The live-fire sinking of obsolete warships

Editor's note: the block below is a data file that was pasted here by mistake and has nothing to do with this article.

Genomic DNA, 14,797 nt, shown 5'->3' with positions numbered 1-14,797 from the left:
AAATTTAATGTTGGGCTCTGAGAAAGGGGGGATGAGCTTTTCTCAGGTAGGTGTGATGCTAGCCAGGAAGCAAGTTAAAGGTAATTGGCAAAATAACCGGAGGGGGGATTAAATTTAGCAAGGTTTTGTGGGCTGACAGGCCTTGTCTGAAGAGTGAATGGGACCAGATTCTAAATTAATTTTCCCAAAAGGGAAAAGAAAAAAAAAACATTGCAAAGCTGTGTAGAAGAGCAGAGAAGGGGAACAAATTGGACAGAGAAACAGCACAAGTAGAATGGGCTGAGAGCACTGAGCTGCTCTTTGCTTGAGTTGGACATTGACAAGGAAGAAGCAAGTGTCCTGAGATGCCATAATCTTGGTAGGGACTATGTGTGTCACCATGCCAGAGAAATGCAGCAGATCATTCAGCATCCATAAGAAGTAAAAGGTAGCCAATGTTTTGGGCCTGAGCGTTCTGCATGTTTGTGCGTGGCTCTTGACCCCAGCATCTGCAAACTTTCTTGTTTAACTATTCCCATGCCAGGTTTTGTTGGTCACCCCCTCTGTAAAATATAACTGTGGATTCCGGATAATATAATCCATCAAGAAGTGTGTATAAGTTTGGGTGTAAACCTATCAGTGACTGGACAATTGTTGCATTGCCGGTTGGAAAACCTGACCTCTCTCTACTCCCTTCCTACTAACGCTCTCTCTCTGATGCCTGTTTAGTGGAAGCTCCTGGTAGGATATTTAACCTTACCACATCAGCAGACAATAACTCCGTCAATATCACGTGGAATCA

The United States Navy disposes of many of its old, obsolete, and decommissioned warships by sinking them in deep ocean waters. This practice, called a sinking exercise or SINKEX, involves removing toxic and hazardous substances to the maximum practicable extent, towing the vessel to the intended site, and then sinking the vessel with the use of live fire. The live fire may include gunnery, missiles, and/or torpedoes. The target vessel then sinks rapidly and permanently to the seabed. There are currently four locations regularly used for SINKEX: the North Atlantic off the coast of Virginia and the Carolinas; the North Atlantic off the coast of Puerto Rico; the North Pacific off the coast of California; and the North Pacific off the coast of Kauai. All these locations are more than 50 nautical miles from land and the waters are at least 6,000 feet deep. Since 2000, the Navy has disposed of over 100 ships via the SINKEX program. Preparing each ship costs in excess of $500,000. It costs about the same amount of money to conduct the weapons-firing to actually sink the vessel. The Navy considers this as funds well spent, because it provides realistic training for its personnel and irreplaceable validation of the lethality of the weapons systems utilized. The program, though, is not without controversy. Environmental advocacy groups assert that the Navy fails to remove many toxic materials from the ships prior to sinking. In particular, complaints are made that significant quantities of polychlorinated biphenyls (PCBs) are left on board. US recycling companies complain that SINKEX diverts jobs from American workers. The Environmental Protection Agency (EPA) and the Maritime Administration (MARAD) support the program and the US Navy contends that it is a valuable and cost-efficient program important to national defense.